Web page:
Shouldn’t I be earning actual money, setting myself up? Developing skills that might be useful? I’m riding a bike in the bush on my own at the moment and what the fuck is it all for? And what the hell is this giant tree doing across the track and why is there a huge steep uphill behind it?
A while later I try to ride over one of the smaller trees. It lies at an angle across the path and its surface is slick with the wet. It spirits away my front wheel, taking it way off to the left as it slides along the trunk, and I spill onto the grass next to the track.
I’ve never had a career trajectory, as such. That’s fine by me. But sometimes doubt picks at you, frays the edges of you. Sometimes you wonder: is it that you’ve got the guts to do your own thing or are you just foolish? You wonder why everyone else has things under control. You have to remind yourself that nobody does, actually.
I get up again and keep pedalling. The track levels out for a while and the sun comes out and the eucalypts become a warm orange.
Late in the day I descend a section of single track with yet more trees across it and come to a campground. It’s big, with lush lawn, and in summer it would be pumping. Now there is nobody. Winter. A few Eastern Grey kangaroos hop away as I roll in, and I spend some time watching them graze, and I sense that it’s going to be very cold quite soon.
I put all my clothes on. The tarp seems unappealing, so I roll out my sleeping bag in front of the dunny block, under shelter. Light rain moves in and I go to sleep with it tapping on the tin roof.
My phone alarm wakes me in the darkness. God damn it’s cold. I wriggle out of my sleeping bag and shovel some trail mix in my mouth and pack up quickly. I’m aiming to get the midday train home. When I start riding I’m still wearing all my clothes. I have to hit my hands against the bars again, and I also have to swing them around in circles.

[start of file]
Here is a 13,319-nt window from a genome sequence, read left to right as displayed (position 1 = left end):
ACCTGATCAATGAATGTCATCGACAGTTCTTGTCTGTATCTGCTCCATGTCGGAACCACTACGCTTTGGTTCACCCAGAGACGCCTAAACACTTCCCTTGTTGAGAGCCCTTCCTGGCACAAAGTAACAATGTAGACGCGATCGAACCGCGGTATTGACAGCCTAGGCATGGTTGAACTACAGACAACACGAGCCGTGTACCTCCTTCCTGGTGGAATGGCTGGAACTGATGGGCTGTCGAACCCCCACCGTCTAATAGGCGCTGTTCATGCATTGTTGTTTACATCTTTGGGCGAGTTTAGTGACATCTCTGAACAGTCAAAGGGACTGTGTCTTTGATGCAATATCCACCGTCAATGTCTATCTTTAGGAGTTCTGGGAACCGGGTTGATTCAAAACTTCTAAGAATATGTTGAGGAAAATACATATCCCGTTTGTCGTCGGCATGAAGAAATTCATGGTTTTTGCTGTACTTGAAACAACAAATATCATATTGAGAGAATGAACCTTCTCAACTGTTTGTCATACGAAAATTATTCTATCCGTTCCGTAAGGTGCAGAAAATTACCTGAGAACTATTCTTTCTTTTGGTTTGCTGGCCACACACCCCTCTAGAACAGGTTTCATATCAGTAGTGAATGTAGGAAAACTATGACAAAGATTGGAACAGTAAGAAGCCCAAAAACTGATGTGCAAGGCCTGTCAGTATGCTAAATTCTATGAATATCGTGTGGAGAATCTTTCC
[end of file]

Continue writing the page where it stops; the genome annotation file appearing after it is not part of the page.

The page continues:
I love being out at this time. Just the headlight in front of you, the bush so peaceful. There is thick fog again, and the light bounces off all the water droplets in the air and it’s hard to see the road for all the grey. Light begins to seep into the sky ahead, like dye soaking into cloth, and before long the outlines of trees loom from either side, dark shapes, twisted and quiet as old spirits.
I descend out of the ranges and I’m back on farm lanes. It’s daylight now and the fog makes everything poetic. Everything. The road trailing off into the murk. The big old gums. The rails of the livestock pens and the shearing sheds that sit there in the fields like old bulls. When the sun finally comes up the whole place glows a dilute orange. It’s otherworldly. The trees become skeletal outlines against the light. Sheep dot the paddocks like ghosts.
I keep riding and droplets build up on the front of me. On my shorts, my leggings, on my jacket and in my beard and eyebrows. As I get closer to Ararat I climb a hill and come out above the fog. The day is clear, fresh. Behind me the pastures and lines of gums roll away. Fog lies in the valleys like lumps of cotton wool. I can see all the way back to the Grampians, the sandstone walls still watching. It’s a long clear view. That’s the best we can hope for. A long clear view.
I savour the sunshine on my face, then I look down at my jacket and notice something funny. Some of the moisture has turned to ice. I pick it off and hold it, and look at its crazed, delicate structure, and slowly it melts in my hand.
About the author
Peter Foot is a freelance writer and bike shop employee who lives in Melbourne, Australia. For over a decade he has been exploring his home state of Victoria on two wheels, as well as other parts of Australia. In 2016 he created adventurecyclingvictoria.com, a guide to the best bikepacking and touring routes in Victoria. When he’s not pedalling or clacking the keyboard, he’s probably settled on the couch with a book and a pale ale.